Becoming A Metalhead

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Since my brain surgery, life has changed.

When I bend over I feel woozy. I have a noticeable scar from the top of my head to my ear. Sleeping on my right side is impossible.  I always have a slight to mild headache. Healing is slow when it comes to bone and brain.

In the mail today came a notice of another change. The contents of the letter told me what is inside my head.

Before today and prior to surgery, the mail predictably informed me of what is inside the heads of others. Its contents contained information people desired to place inside my head, not tell me precisely what was already inside of mine.

Today I received a thank you note for a gift, junk mail from an insurance agency, and the latest Poet’s & Writer’s Magazine. All these items contain ideas that other people wish to place in my head. I’m comfortable with that.

The fourth item that arrived today was different. His office sent a medical identification card. It testifies that I have a specific brand of neurosurgical implant in my brain. The note accompanying the card said it is important that I carry this card with me at all times, just as people who are allergic to penicillin or hemophiliacs do.  This card certifies that I am a metal head, which I knew, and that the metal in my head has a safe use limitation, which I did not know.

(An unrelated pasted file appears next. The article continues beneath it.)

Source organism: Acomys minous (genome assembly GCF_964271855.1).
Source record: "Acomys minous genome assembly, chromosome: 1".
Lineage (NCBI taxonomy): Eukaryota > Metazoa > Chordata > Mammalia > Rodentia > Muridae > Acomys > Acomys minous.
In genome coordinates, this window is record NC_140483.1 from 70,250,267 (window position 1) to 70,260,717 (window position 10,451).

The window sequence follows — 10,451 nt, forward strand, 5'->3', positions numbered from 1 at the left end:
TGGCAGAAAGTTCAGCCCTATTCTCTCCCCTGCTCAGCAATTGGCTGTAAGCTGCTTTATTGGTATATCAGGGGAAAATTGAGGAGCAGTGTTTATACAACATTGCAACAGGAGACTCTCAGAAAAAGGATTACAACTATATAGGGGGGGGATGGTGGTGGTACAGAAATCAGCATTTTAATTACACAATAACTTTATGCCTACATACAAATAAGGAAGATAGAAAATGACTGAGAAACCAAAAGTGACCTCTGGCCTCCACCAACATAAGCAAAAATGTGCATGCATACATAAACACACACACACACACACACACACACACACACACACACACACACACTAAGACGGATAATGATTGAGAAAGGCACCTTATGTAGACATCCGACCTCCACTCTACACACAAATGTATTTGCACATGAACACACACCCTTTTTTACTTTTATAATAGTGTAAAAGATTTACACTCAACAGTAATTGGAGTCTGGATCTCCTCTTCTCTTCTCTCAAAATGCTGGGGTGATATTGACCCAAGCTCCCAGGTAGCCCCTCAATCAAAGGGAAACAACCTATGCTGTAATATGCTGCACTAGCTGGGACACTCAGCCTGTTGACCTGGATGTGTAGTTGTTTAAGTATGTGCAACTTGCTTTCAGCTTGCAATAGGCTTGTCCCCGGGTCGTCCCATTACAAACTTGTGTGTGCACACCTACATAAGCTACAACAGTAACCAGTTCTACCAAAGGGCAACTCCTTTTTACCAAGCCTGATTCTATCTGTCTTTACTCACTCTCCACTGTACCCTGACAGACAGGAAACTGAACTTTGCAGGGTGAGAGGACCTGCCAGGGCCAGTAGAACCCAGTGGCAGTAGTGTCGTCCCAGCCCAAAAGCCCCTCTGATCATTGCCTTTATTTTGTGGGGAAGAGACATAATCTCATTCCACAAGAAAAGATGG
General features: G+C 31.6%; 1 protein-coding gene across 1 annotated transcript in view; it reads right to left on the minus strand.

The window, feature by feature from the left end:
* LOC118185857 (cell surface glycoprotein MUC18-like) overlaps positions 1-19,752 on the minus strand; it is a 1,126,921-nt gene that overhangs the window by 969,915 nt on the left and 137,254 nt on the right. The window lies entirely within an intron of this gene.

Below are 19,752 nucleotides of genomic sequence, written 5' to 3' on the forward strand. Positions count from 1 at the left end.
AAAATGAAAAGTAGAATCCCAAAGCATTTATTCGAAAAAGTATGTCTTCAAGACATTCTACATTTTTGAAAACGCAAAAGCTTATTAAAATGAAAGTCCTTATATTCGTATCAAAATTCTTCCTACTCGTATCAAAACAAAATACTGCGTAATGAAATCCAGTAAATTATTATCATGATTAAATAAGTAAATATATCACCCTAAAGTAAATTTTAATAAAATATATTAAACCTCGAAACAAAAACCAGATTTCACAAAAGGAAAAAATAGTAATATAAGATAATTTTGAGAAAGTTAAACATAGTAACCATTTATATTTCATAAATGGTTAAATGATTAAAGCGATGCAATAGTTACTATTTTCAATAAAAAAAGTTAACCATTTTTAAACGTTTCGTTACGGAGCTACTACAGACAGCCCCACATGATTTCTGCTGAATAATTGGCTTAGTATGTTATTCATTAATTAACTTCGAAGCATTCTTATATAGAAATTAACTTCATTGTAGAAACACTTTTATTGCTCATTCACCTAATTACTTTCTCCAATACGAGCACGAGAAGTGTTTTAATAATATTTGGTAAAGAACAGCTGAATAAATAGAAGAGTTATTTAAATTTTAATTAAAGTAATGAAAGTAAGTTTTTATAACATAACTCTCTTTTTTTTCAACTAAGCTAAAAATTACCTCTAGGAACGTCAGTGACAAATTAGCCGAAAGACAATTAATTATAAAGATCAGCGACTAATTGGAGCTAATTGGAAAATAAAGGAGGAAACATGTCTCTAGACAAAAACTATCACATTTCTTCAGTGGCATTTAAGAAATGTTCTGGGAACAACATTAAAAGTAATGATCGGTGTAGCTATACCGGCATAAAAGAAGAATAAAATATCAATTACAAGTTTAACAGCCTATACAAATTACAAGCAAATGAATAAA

The reason given for carrying the card is that the alloys in my head can set off airport security systems. This makes the idea of travel even more fun. From now on I won’t just take off my shoes and belt, and emptying my pockets. Now I need to divulge something inside my body that I can’t change, something that is a part of me, something that keeps me alive.

Now life in the security age gets more invasive. There is a chance of walking through the body scanner, setting off an alarm and being searched for something that can’t be seen. Is full-body groping and cavity searches in my future? It is a possibility.

The card states that the titanium clips and screws holding my head together are safe to 3.0 TESLA. What the hell does that mean? Does that mean ratings above 3.0 TESLA will heat up the metal in my head and fry my brain? Or will it corrode the device holding my artery together?

Traveling with metal in my head is different from traveling without metal. Along with my passport, driver’s license I will now need to present my medical identification card. The question is, do I disclose to the TSA that the scanner may activate when I walk through it, thus arousing suspicion?

“Oh, by the way, I don’t have a bomb or anything but the metal in my head may set off your scanner’s alarm.”

Or do I wait and take a chance that their machines are calibrated correctly (below 3.0 TESLA) and I won’t set off an alarm? What if it’s not calibrated correctly, the alarm goes off and my pockets are empty? Does that mean I get cavity searched?

Not only is airport security a concern but new hospital technology is too. Most Magnetic Resonance Imaging machines function at 1.5 TESLA. Newer machines use 3.0 and some zap patients at 7.0.

Either way, traveling just got more complicated. I’m flying again in two weeks. My doctor in Seattle wants to look inside my brain again and see how my metallic implants are getting along with my brain.

Have you underwent a medical treatment that produced unforeseen results? 

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